Behind the “Burqa Ban”

The media frenzy over the full-face veil ban in France is the latest political maneuver by the Sarkozy government looking to frame the presence and visibility of ethnic minorities, be they Muslims or more recently the Roma people, as a threat to national identity.

When first approached by the Open Society Foundations At Home in Europe Project to produce a report on the "niqab" controversy in France, based on the testimonies of the veil wearers themselves, I was not expecting my encounters with 32 niqabis, overwhelmingly French citizens, would radically change my take on the issue.

The sense of isolation for many of the women concerned could hardly have been greater. But I would never have been able to fully grasp it had I not met and spoken to 32 women in several French cities who for a variety of reasons had chosen to wear the veil. The eagerness with which most of them related their daily experiences and how the controversy had made them feel was reflective of the total lack of consideration given to such fundamental questions during the national debate over the banning of the full-face veil.

As the testimonies of the women interviewed soon revealed and as I witnessed myself, many French people had come to believe that it was their right, even their republican duty, to behave as members of a secularist enforcement squad parroting arguments they had heard on TV the night before to the niqabis they met in public.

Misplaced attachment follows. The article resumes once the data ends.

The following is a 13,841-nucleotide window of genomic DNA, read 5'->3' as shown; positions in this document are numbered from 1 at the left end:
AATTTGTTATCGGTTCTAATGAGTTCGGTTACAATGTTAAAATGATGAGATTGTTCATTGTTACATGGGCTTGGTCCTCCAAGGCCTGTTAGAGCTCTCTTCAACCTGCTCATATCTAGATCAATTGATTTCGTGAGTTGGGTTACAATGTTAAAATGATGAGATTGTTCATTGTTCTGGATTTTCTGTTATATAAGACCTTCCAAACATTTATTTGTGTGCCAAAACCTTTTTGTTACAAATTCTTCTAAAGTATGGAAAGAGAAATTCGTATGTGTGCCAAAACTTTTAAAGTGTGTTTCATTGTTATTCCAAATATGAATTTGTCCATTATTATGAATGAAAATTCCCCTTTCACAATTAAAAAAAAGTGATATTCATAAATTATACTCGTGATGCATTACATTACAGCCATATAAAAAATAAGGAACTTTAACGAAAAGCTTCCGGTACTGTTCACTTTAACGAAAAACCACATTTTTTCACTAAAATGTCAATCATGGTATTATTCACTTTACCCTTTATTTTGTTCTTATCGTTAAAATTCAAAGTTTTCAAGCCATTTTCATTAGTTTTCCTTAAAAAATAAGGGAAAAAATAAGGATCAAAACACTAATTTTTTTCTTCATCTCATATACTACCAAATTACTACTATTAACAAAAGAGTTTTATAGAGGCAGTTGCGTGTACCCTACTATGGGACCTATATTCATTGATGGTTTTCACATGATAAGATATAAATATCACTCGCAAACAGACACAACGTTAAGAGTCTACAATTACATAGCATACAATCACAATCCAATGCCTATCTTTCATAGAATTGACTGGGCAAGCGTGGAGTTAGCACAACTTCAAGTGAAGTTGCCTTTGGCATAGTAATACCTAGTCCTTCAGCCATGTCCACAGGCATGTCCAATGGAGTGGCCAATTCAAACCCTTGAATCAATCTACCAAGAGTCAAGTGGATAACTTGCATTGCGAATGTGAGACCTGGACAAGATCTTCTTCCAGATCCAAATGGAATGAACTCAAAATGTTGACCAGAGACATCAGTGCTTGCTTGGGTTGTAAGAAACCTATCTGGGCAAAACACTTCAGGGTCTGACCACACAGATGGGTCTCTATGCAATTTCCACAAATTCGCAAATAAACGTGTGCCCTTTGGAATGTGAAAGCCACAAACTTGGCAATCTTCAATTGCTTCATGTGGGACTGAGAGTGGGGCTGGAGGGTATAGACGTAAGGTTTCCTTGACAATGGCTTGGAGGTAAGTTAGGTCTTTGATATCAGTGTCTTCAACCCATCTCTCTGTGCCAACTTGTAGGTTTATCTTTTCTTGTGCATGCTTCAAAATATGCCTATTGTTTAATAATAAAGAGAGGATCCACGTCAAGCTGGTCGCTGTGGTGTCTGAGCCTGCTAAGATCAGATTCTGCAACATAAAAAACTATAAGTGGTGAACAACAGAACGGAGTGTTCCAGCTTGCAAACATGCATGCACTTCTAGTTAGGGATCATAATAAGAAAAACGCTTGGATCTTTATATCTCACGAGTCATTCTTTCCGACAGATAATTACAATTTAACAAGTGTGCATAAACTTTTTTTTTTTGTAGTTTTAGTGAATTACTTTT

As a direct result of the political and media hubbub, niqabis who ventured outside their house found themselves facing frequent verbal abuse ranging from "ghost" and "Darth Vader" to "whore" and "slut," used as a back-handed way of defending women’s dignity. Some also had their pictures taken as if they were circus freaks, while a small number of women were also spat on or physically confronted by passersby who tried to rip off their veils.

My first field trip kicked off in Paris at the Gare du Nord train station in October 2010, where I met Aisha, 19, and Bushra, 24. The encounter challenged some of my own expectations: from the youngsters’ backgrounds—a French national sports champion and a former rapper; their motivation for wearing the niqaba—a combination of what they saw as the quest for perfection and an undeniable act of rebellion; to the vehement opposition of their families.

Bushra’s decision to wear the niqab, for example, was greeted by her parents with an “are you mad or what? You’re going to become a terrorist!” Hers was not an isolated case with the research starkly revealing that in most cases the adoption of the niqab was initially opposed by family members.

“I find the Muslim community as manipulated as the rest of the French population,” said Eliza, a charismatic entrepreneur who like several respondents has decided to leave France. With few exceptions, most representatives of Islamic institutions, even those generally perceived as close to the government, opposed the ban on the full-face veil, rightly stressing that a law would be counterproductive and risked stigmatizing the entire Muslim population. However, they did so while distancing themselves from the practice of the full-face veil, frequently arguing that the niqab was “not part of the religion.”

“What hurts me the most,” Aisha told me, “is the community. Put it in your article, the umma [Arabic word meaning "community" or "nation"] is disappointing us.” In fact, not only did the majority of niqabis I spoke to feel let down by the Muslim representatives’ lack of support , but a significant number of them had also been shockingly abused by either Muslims or people of Arab descent, sometimes violently. A couple of women were spat on by Arab men while some niqabi women were accused by Muslims of “dirtying the religion,” “shaming” them, and making their lives harder in France.